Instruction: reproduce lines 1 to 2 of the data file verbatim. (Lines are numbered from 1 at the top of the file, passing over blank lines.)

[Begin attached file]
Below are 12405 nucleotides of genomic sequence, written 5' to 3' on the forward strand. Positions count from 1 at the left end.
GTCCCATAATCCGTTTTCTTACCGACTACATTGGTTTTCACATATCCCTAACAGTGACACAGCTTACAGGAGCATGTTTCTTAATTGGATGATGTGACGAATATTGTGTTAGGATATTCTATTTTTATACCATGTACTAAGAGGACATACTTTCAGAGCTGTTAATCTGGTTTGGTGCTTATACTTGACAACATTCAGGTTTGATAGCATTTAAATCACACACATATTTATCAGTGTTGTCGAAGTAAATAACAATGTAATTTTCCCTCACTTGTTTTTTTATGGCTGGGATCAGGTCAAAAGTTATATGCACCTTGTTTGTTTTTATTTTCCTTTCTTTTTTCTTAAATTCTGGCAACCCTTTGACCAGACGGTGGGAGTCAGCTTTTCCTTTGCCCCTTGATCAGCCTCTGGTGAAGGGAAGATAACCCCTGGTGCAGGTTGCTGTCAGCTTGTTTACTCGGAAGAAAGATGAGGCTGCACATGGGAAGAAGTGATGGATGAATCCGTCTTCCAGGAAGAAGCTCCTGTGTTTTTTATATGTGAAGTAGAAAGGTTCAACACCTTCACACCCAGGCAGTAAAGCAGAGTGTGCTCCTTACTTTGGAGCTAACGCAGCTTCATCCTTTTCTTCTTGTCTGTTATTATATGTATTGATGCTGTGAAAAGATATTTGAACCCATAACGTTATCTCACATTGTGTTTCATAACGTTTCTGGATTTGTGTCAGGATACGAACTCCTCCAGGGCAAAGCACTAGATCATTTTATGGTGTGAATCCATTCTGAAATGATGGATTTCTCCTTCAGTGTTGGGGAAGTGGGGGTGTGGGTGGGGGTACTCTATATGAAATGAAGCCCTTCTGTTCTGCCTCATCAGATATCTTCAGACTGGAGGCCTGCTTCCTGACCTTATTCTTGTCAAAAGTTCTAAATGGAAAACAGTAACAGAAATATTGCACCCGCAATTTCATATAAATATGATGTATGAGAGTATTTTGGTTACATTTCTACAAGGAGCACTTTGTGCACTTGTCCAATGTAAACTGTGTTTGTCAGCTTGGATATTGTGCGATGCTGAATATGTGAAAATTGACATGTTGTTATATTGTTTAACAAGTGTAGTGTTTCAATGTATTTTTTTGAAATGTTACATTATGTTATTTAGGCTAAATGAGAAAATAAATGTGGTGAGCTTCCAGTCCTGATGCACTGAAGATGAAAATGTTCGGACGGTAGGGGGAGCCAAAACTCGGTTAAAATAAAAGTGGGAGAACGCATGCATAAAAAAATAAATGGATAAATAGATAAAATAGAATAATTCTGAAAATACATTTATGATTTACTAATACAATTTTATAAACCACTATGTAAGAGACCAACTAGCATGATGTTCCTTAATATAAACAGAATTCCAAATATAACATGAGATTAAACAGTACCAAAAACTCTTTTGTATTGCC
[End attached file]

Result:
Below are 12405 nucleotides of genomic sequence, written 5' to 3' on the forward strand. Positions count from 1 at the left end.
GTCCCATAATCCGTTTTCTTACCGACTACATTGGTTTTCACATATCCCTAACAGTGACACAGCTTACAGGAGCATGTTTCTTAATTGGATGATGTGACGAATATTGTGTTAGGATATTCTATTTTTATACCATGTACTAAGAGGACATACTTTCAGAGCTGTTAATCTGGTTTGGTGCTTATACTTGACAACATTCAGGTTTGATAGCATTTAAATCACACACATATTTATCAGTGTTGTCGAAGTAAATAACAATGTAATTTTCCCTCACTTGTTTTTTTATGGCTGGGATCAGGTCAAAAGTTATATGCACCTTGTTTGTTTTTATTTTCCTTTCTTTTTTCTTAAATTCTGGCAACCCTTTGACCAGACGGTGGGAGTCAGCTTTTCCTTTGCCCCTTGATCAGCCTCTGGTGAAGGGAAGATAACCCCTGGTGCAGGTTGCTGTCAGCTTGTTTACTCGGAAGAAAGATGAGGCTGCACATGGGAAGAAGTGATGGATGAATCCGTCTTCCAGGAAGAAGCTCCTGTGTTTTTTATATGTGAAGTAGAAAGGTTCAACACCTTCACACCCAGGCAGTAAAGCAGAGTGTGCTCCTTACTTTGGAGCTAACGCAGCTTCATCCTTTTCTTCTTGTCTGTTATTATATGTATTGATGCTGTGAAAAGATATTTGAACCCATAACGTTATCTCACATTGTGTTTCATAACGTTTCTGGATTTGTGTCAGGATACGAACTCCTCCAGGGCAAAGCACTAGATCATTTTATGGTGTGAATCCATTCTGAAATGATGGATTTCTCCTTCAGTGTTGGGGAAGTGGGGGTGTGGGTGGGGGTACTCTATATGAAATGAAGCCCTTCTGTTCTGCCTCATCAGATATCTTCAGACTGGAGGCCTGCTTCCTGACCTTATTCTTGTCAAAAGTTCTAAATGGAAAACAGTAACAGAAATATTGCACCCGCAATTTCATATAAATATGATGTATGAGAGTATTTTGGTTACATTTCTACAAGGAGCACTTTGTGCACTTGTCCAATGTAAACTGTGTTTGTCAGCTTGGATATTGTGCGATGCTGAATATGTGAAAATTGACATGTTGTTATATTGTTTAACAAGTGTAGTGTTTCAATGTATTTTTTTGAAATGTTACATTATGTTATTTAGGCTAAATGAGAAAATAAATGTGGTGAGCTTCCAGTCCTGATGCACTGAAGATGAAAATGTTCGGACGGTAGGGGGAGCCAAAACTCGGTTAAAATAAAAGTGGGAGAACGCATGCATAAAAAAATAAATGGATAAATAGATAAAATAGAATAATTCTGAAAATACATTTATGATTTACTAATACAATTTTATAAACCACTATGTAAGAGACCAACTAGCATGATGTTCCTTAATATAAACAGAATTCCAAATATAACATGAGATTAAACAGTACCAAAAACTCTTTTGTATTGCC